It was while engaged on this contract, working from the publisher's galley proofs, that I first encountered Keynesian multiplier theory. My first reaction on reading this was one of concern on concluding that, in an effort to make the ideas as simple as possible for 1st-year students, the authors of the textbook had fallen into logical error. On checking more widely in textbooks by Samuelson, McTaggart and others, I was even more concerned to discover that they all said the same thing. So I then checked what Keynes had originally said in his General Theory of Employment, Interest and Money (1936) and was immediately struck by the circular logic leaping out of pages 113-115. My attempts to secure engagement with my arguments by academic economists were generally frustrating: a very common reaction was, "Hey, I'm a Microeconomist and that's Macroeconomics; you'll have to talk with a Macro expert." My plaintive retort that I was talking about ECON101 was to no avail. So I sought engagement by submitting an abstract for communication at the 1997 Conference of Economists in Hobart, Tasmania - the paper was received politely by a small audience, with no proper engagement with the arguments. I subsequently moved on to other pursuits, resolving to do some proper research in Economics one day, should the opportunity ever arise.
Graduate Scholar again, 2001-2005
Although I communicated the fruits of this research at conferences and seminars, receiving warm support and encouraging feedback each time, I was unable to find any mainstream economics journal prepared to publish any of my three major papers. More seriously, no supervisor with the required expertise in Macroeconomics could be found. I imagine that my candidature established something of a record: the longest period of doctoral candidature, extending over five calendar years, without ever proceeding to 'confirmation of candidature', while supported for 3.5 years as a full-time graduate scholar. Eventually, late in 2005, a confirmation panel was put together with the kind cooperation of A/Prof Steve Keen acting as external supervisor. Unfortunately, though the volume and quality of my work was noted by the panel, confirmation was 'deferred' on the technicality that no internal supervisor had yet been found to certify that the work was worthy of examination. Attempts were made to transfer my candidature to the University of Western Sydney under A/Prof. Steve Keen but this proved to be impractical so I withdrew my candidature and returned to educational software development, scientific editing, and biomedical teaching and research.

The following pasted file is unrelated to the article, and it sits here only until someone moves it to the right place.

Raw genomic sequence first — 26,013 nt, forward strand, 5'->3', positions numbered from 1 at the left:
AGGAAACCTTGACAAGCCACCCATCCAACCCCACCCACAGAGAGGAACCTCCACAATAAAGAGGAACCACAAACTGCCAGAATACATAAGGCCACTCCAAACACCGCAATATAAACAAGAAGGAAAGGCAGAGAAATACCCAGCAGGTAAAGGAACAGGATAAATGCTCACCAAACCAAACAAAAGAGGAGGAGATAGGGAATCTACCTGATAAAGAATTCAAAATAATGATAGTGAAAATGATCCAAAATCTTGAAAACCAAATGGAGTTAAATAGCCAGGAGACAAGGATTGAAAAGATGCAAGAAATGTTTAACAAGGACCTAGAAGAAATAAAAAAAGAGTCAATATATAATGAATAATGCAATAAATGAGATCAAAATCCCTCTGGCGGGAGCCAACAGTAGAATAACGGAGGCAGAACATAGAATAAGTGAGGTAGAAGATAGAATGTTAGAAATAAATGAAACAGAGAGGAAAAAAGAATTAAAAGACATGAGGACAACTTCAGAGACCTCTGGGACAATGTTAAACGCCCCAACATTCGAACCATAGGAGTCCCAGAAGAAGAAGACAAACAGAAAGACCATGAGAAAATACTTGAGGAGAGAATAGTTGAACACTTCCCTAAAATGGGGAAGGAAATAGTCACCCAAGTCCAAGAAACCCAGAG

In Good Company, 2006-2009
On June 7, 2009 Steve posted on his blog: "In Debunking Economics, I argued that economic theory had done such damage to society that humanity would be better off if everything ever written about economics by anyone-including yours truly-were obliterated, and the world had to start again from scratch. Unfortunately that can't be done-everything, even economics, develops in an evolutionary way-but the next best thing is to admit how wrong neoclassical thought has been, and to start developing alternatives."
In complete agreement with these sentiments, my contribution here is to dissect and expose in detail the errors in mainstream macroeconomic theories as I find them. This is what I have attempted to do in my analytical critiques of Keynesian Multiplier Theory and "Baumol's Disease".
Keynesian update - July 2009